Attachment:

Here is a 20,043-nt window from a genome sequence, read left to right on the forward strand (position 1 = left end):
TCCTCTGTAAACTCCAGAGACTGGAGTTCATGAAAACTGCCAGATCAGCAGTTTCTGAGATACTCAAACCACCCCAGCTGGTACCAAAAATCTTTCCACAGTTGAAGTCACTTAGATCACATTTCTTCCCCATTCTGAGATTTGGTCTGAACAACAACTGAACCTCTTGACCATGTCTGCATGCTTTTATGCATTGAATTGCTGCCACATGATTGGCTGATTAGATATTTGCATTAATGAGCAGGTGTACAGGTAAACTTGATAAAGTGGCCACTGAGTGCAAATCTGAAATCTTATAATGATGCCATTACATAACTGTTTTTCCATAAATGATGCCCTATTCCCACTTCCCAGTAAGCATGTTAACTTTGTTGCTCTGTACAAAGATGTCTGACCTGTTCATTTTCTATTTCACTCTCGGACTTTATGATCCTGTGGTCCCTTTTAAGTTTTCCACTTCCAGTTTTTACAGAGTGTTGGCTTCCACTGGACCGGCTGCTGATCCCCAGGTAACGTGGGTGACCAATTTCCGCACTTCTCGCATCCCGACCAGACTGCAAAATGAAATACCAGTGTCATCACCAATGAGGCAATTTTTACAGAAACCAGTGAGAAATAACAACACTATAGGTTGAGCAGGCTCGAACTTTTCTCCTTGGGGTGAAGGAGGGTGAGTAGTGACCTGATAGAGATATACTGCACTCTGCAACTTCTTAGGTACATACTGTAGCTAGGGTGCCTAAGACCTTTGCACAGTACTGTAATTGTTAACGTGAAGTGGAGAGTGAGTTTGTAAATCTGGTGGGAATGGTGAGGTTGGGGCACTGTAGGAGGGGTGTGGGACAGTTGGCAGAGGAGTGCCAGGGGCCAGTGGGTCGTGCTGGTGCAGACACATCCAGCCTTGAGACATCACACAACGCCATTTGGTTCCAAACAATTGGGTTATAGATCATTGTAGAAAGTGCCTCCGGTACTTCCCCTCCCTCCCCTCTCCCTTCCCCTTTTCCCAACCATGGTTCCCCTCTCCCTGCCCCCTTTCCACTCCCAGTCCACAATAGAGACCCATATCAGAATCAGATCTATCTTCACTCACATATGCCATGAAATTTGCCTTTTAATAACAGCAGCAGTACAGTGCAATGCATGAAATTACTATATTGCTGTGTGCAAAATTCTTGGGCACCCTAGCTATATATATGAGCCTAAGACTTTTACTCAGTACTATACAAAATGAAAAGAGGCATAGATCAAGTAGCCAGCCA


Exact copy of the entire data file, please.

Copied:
Here is a 20,043-nt window from a genome sequence, read left to right on the forward strand (position 1 = left end):
TCCTCTGTAAACTCCAGAGACTGGAGTTCATGAAAACTGCCAGATCAGCAGTTTCTGAGATACTCAAACCACCCCAGCTGGTACCAAAAATCTTTCCACAGTTGAAGTCACTTAGATCACATTTCTTCCCCATTCTGAGATTTGGTCTGAACAACAACTGAACCTCTTGACCATGTCTGCATGCTTTTATGCATTGAATTGCTGCCACATGATTGGCTGATTAGATATTTGCATTAATGAGCAGGTGTACAGGTAAACTTGATAAAGTGGCCACTGAGTGCAAATCTGAAATCTTATAATGATGCCATTACATAACTGTTTTTCCATAAATGATGCCCTATTCCCACTTCCCAGTAAGCATGTTAACTTTGTTGCTCTGTACAAAGATGTCTGACCTGTTCATTTTCTATTTCACTCTCGGACTTTATGATCCTGTGGTCCCTTTTAAGTTTTCCACTTCCAGTTTTTACAGAGTGTTGGCTTCCACTGGACCGGCTGCTGATCCCCAGGTAACGTGGGTGACCAATTTCCGCACTTCTCGCATCCCGACCAGACTGCAAAATGAAATACCAGTGTCATCACCAATGAGGCAATTTTTACAGAAACCAGTGAGAAATAACAACACTATAGGTTGAGCAGGCTCGAACTTTTCTCCTTGGGGTGAAGGAGGGTGAGTAGTGACCTGATAGAGATATACTGCACTCTGCAACTTCTTAGGTACATACTGTAGCTAGGGTGCCTAAGACCTTTGCACAGTACTGTAATTGTTAACGTGAAGTGGAGAGTGAGTTTGTAAATCTGGTGGGAATGGTGAGGTTGGGGCACTGTAGGAGGGGTGTGGGACAGTTGGCAGAGGAGTGCCAGGGGCCAGTGGGTCGTGCTGGTGCAGACACATCCAGCCTTGAGACATCACACAACGCCATTTGGTTCCAAACAATTGGGTTATAGATCATTGTAGAAAGTGCCTCCGGTACTTCCCCTCCCTCCCCTCTCCCTTCCCCTTTTCCCAACCATGGTTCCCCTCTCCCTGCCCCCTTTCCACTCCCAGTCCACAATAGAGACCCATATCAGAATCAGATCTATCTTCACTCACATATGCCATGAAATTTGCCTTTTAATAACAGCAGCAGTACAGTGCAATGCATGAAATTACTATATTGCTGTGTGCAAAATTCTTGGGCACCCTAGCTATATATATGAGCCTAAGACTTTTACTCAGTACTATACAAAATGAAAAGAGGCATAGATCAAGTAGCCAGCCA